Profit First | Mike Michalowicz

Summary of: Profit First: Transform Your Business from a Cash-Eating Monster to a Money-Making Machine
By: Mike Michalowicz


Are you struggling to make your business profitable despite following the age-old sales-minus-expenses formula? It’s time to unlock the secrets of the book ‘Profit First’ by Mike Michalowicz. Dive into a refreshing approach that’s designed to work with your instincts, instead of against them. In this summary, you will learn the pitfalls of the traditional profit formula, discover how Parkinson’s Law and the Primacy Effect play a role in your business’s success, and find out ways to rework the profit formula to guarantee consistent profits. Moreover, you’ll explore the importance of managing your finances with multiple bank accounts, an easy strategy for growing your profits, and how to apply these techniques to your personal life for financial freedom.

The Traditional Approach to Profit Rarely Works

The traditional approach to profit often leads to failure and goes against natural instincts. This is because the formula for profit triggers our tendency to use up whatever is available. In addition, the Primacy Effect causes entrepreneurs to focus on making sales, believing this leads to profits. However, to guarantee profits, entrepreneurs should rework the formula by determining their desired profit percentage before subtracting it from sales. This allows their natural ability to work with what they have to kick in.

Smaller Money Portions for Better Financial Management

Learn how to manage your finances better by dividing your money into smaller portions through multiple bank accounts.

Have you ever heard of using smaller plates to eat less food and lose weight? The same principle applies to managing your finances. Instead of piling all your money into one big account and spending everything, the author suggests dividing your money into smaller portions through multiple bank accounts.

The key message here is that working with smaller amounts of money makes managing your finances easier. The author recommends setting up five different bank accounts for your business – one for main income, one for profits, one for the business owner’s salary, one for taxes, and one for operating expenses. To manage your money effectively, every time the business earns revenue, it should be deposited into the income account. Then, transfer money to the other accounts, starting with the profit account. Once you’ve taken your predetermined profit, the remaining money is used to fund the rest of your accounts.

To ensure discipline, each account should only be used for its specified purpose. To avoid dipping into two important accounts – profit and tax accounts – the author suggests keeping them out of sight by having them with a different bank. This way, you are less likely to spend the money, and you can keep it safe for the long term.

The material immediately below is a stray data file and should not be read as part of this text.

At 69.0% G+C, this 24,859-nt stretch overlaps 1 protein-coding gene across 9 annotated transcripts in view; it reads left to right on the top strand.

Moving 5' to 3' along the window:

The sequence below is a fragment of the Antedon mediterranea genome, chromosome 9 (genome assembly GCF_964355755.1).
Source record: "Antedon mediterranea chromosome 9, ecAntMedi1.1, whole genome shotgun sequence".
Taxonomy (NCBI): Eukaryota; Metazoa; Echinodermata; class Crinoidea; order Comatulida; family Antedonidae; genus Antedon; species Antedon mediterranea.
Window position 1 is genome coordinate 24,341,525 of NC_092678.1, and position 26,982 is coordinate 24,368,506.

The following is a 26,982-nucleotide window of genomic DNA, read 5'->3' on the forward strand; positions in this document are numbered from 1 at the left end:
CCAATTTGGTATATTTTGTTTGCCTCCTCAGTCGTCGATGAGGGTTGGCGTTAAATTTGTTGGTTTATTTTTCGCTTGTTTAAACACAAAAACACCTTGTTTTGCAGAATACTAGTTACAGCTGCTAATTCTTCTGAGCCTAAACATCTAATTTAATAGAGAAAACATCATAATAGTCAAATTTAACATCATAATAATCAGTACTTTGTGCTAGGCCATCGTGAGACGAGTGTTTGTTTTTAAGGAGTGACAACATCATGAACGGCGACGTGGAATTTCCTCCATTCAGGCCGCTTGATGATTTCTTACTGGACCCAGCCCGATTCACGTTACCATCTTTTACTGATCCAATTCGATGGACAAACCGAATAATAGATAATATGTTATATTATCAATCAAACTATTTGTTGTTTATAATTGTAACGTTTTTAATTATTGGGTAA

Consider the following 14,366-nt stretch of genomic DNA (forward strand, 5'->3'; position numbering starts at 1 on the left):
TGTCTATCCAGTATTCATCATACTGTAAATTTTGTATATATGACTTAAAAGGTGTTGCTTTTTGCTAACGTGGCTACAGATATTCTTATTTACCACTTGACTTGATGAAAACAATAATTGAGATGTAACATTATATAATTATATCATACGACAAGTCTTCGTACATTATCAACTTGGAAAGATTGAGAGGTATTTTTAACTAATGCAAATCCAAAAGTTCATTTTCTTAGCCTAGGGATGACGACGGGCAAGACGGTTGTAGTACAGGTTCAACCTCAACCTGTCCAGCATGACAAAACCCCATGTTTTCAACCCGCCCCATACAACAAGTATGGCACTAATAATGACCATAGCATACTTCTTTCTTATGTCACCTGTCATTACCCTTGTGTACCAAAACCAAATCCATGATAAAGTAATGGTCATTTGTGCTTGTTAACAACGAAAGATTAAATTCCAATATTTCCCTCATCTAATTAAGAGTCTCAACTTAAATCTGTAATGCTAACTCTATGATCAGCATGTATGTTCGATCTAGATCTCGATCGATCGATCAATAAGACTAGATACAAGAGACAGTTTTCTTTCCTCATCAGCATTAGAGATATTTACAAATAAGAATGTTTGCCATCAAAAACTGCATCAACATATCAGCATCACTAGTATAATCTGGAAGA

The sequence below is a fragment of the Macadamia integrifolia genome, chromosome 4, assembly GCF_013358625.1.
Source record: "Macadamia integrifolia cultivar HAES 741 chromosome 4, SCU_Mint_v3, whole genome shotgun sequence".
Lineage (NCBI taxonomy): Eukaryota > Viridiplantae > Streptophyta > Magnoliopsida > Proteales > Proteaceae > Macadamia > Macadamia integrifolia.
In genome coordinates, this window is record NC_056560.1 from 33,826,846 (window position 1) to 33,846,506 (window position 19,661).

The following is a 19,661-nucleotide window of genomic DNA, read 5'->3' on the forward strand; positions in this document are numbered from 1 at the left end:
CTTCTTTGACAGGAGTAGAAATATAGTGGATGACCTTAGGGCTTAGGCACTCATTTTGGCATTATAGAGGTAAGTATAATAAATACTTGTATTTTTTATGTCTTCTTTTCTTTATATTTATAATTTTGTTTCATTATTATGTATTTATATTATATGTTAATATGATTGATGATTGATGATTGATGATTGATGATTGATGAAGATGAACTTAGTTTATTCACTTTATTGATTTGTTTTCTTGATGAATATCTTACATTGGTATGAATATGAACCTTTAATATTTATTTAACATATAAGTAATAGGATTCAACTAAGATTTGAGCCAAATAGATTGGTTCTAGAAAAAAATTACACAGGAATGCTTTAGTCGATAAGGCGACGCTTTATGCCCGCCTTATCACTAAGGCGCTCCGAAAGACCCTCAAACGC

In summary, dividing your money into smaller portions through multiple bank accounts helps you manage your finances more effectively. By having separate accounts for different purposes, you can keep track of your spending and avoid dipping into important accounts. This simple yet effective strategy can help you achieve financial discipline and success.

Grow Your Profits Gradually

To increase profits, start by setting a defined target percentage. Look at other companies in the same industry and use their profit percentages as a reference. Allocate just one percent of your company’s total revenue to your profit account and reduce operating expenses by one percent. Increase profit allocation and decrease operating expenses each quarter until you reach your target percentage. The key message here is taking small steps towards a defined target is the way to grow your profits.

Enjoy Your Profits

Don’t just admire your profits; use them as a reward and safety net. Take 50% at the end of each quarter and enjoy it, while the other 50% stays in the account as an emergency fund for the business. Only reinvest excess profits after setting aside three months’ worth of funds.

In “Enjoy Your Profits,” the author compares baking a cake to running a business and emphasizes the importance of not letting profits go to waste. Rather than simply admiring them, profits should be used as a reward and safety net for the business.

To make the most of your profits, the author recommends taking 50% at the end of each quarter and using it to treat yourself or your family. The remaining 50% should stay in the account as an emergency fund for the business. This way, profits are not misused or relied upon to support the business.

Only when the profit account has reached a certain level should excess funds be reinvested in the business. The author suggests setting aside three months’ worth of funds as a safety net before deciding how best to use the excess money to grow the business further.

By following these guidelines, the business will have a consistent profit, and the owner will have money in their pocket as proof. But the journey does not end here; the author hints at more ways to increase profits in the next part.

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